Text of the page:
When Caring Ends
Looking after someone may be a large part of your life, but it is inevitable that your caring role will change over time.
This may be because the person you cared for has recovered and no longer needs care, or because they can no longer be cared for at home, or because they have died.
Whatever your situation, it is important to realise that you are not alone. It will be difficult, but you can find help and support.
This section is for carers who are experiencing significant change in their lives. It suggests steps you can take to help you through each situation.
Residential or nursing care
If the person you care for is no longer able to look after themselves and you are unable to provide the support they need, for whatever reason, residential or nursing care is a sensible and realistic option.
This may be a difficult option to consider. It may feel like you are letting the person you look after down, or that you are rejecting them, but it is important to remember that you can only do so much as a carer.
Caring can be both physically and mentally exhausting and there are often limits to the level of care that can be provided in the home. It is better to arrange the best care possible than struggle on until you reach crisis point.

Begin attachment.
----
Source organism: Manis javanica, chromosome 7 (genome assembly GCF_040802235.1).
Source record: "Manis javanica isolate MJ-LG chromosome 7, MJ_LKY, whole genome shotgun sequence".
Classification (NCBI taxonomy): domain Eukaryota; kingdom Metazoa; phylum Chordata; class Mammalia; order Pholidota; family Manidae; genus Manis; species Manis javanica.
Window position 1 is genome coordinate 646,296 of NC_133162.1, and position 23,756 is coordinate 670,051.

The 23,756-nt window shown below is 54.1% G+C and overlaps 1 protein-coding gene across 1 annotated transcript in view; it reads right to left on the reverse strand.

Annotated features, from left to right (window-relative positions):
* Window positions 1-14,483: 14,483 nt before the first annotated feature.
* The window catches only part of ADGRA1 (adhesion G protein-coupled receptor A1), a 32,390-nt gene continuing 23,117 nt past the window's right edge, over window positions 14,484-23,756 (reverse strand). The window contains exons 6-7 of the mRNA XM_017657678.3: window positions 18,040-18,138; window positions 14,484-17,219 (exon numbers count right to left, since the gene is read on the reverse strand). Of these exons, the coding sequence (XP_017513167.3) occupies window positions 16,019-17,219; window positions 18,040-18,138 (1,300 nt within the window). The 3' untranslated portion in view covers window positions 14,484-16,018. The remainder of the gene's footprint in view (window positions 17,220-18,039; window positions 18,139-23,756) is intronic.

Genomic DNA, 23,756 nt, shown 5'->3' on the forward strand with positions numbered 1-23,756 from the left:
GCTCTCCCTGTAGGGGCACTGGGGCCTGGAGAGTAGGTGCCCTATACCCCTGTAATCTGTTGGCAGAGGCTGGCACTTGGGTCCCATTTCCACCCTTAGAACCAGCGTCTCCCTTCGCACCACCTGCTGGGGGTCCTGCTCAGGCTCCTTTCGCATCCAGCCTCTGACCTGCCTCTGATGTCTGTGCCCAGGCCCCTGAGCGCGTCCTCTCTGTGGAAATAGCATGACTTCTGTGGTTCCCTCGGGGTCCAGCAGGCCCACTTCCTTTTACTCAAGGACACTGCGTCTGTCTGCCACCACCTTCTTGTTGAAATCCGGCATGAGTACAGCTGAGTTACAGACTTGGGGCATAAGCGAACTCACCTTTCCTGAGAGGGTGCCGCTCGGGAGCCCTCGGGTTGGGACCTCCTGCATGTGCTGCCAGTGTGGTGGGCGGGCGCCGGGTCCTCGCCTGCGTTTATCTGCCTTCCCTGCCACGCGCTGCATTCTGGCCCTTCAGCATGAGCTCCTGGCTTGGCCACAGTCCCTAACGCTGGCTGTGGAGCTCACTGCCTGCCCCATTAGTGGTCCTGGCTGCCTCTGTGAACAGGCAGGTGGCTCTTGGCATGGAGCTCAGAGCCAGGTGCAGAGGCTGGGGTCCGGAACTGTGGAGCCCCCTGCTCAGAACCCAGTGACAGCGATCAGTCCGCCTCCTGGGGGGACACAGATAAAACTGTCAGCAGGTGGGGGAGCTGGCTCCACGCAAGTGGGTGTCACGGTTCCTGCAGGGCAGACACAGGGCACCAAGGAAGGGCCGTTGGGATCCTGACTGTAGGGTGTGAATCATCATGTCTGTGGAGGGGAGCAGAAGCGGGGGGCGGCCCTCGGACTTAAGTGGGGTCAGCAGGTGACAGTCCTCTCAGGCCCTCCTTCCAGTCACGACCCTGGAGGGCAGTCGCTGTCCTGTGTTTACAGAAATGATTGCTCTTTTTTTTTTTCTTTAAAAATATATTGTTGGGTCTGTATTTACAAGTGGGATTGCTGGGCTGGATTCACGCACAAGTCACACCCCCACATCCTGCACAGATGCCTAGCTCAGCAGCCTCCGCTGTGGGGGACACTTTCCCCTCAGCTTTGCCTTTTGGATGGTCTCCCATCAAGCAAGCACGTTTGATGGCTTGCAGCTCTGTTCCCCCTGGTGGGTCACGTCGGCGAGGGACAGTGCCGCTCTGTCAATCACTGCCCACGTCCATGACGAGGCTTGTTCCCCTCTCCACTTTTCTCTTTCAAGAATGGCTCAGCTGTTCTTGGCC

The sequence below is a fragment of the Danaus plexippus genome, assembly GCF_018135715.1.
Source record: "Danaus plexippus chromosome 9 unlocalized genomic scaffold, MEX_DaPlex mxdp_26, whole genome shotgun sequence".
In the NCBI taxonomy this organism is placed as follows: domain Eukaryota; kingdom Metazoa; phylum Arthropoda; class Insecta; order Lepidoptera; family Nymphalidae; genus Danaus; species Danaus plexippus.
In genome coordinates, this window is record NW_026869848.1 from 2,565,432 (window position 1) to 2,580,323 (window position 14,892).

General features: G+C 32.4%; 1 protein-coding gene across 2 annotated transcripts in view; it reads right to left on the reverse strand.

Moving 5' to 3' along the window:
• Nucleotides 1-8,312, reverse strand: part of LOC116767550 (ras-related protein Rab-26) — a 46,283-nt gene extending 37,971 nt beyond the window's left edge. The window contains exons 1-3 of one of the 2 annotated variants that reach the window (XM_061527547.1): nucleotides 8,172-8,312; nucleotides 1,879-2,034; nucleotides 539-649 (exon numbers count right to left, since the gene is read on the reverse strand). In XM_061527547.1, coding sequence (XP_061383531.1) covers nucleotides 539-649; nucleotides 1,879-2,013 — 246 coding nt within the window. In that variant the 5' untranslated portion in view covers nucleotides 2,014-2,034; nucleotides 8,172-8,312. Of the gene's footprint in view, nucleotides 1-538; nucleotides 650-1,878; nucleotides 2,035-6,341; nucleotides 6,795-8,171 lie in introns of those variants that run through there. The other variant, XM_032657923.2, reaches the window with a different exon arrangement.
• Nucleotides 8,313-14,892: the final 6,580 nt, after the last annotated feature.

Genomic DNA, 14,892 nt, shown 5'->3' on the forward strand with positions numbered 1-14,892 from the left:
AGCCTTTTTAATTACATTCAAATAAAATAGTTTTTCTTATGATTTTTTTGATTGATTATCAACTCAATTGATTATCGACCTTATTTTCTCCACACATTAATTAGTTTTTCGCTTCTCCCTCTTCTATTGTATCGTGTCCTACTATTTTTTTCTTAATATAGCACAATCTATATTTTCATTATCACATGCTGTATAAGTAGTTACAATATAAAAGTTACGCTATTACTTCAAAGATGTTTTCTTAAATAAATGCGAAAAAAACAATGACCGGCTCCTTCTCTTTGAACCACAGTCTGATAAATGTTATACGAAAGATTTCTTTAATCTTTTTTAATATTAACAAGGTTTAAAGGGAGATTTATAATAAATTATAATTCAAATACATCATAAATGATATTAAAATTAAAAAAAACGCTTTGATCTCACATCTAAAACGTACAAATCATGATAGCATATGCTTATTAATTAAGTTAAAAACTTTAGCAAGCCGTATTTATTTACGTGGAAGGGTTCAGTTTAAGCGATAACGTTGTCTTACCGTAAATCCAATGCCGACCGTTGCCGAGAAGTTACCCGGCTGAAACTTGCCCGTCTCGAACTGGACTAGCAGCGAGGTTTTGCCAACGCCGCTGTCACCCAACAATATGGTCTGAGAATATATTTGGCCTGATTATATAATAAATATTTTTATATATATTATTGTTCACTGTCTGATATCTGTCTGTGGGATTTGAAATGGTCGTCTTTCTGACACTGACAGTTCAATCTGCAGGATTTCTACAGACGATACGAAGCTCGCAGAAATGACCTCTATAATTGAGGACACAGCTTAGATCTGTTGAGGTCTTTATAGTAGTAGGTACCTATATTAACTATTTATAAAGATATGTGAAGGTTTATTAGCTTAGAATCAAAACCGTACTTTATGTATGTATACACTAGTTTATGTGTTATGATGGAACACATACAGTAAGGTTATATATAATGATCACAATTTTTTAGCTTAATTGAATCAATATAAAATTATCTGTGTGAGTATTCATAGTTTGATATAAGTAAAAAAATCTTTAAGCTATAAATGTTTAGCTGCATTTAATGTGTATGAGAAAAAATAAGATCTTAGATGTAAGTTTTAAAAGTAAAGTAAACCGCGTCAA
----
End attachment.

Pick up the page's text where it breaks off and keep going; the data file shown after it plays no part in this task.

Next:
This article includes advice and suggestions that will help you think about how to approach decisions about formal care, and outlines the benefits and employment rights that carers may be entitled to while caring for someone in a residential home.
Making the decision
If you are thinking about residential or supported community living for the person you support, discuss the options with them and with other friends or family members.
Allow time to find out about all the options if possible.
Talk to your GP or social worker to arrange an assessment (or reassessment) of current support needs.
There may be more help you can get at home, for example increased support from social services, equipment in the home, adaptations to the house, or more frequent short term stays in respite or residential care for the person you support.
You also need to talk with the person you care for about what is best for both of you. You may find that they accept the situation more readily than you expect. There may be ways you can reassure them – and yourself – about the move. For example, is the home or facility nearby, do you know anyone who already lives there, can the person you support stay there on a trial basis first?
If the person you support is unwilling to discuss the situation, or you are finding it hard to handle the move, it may help to talk it over with a friend, family member, another carer, your GP or social worker.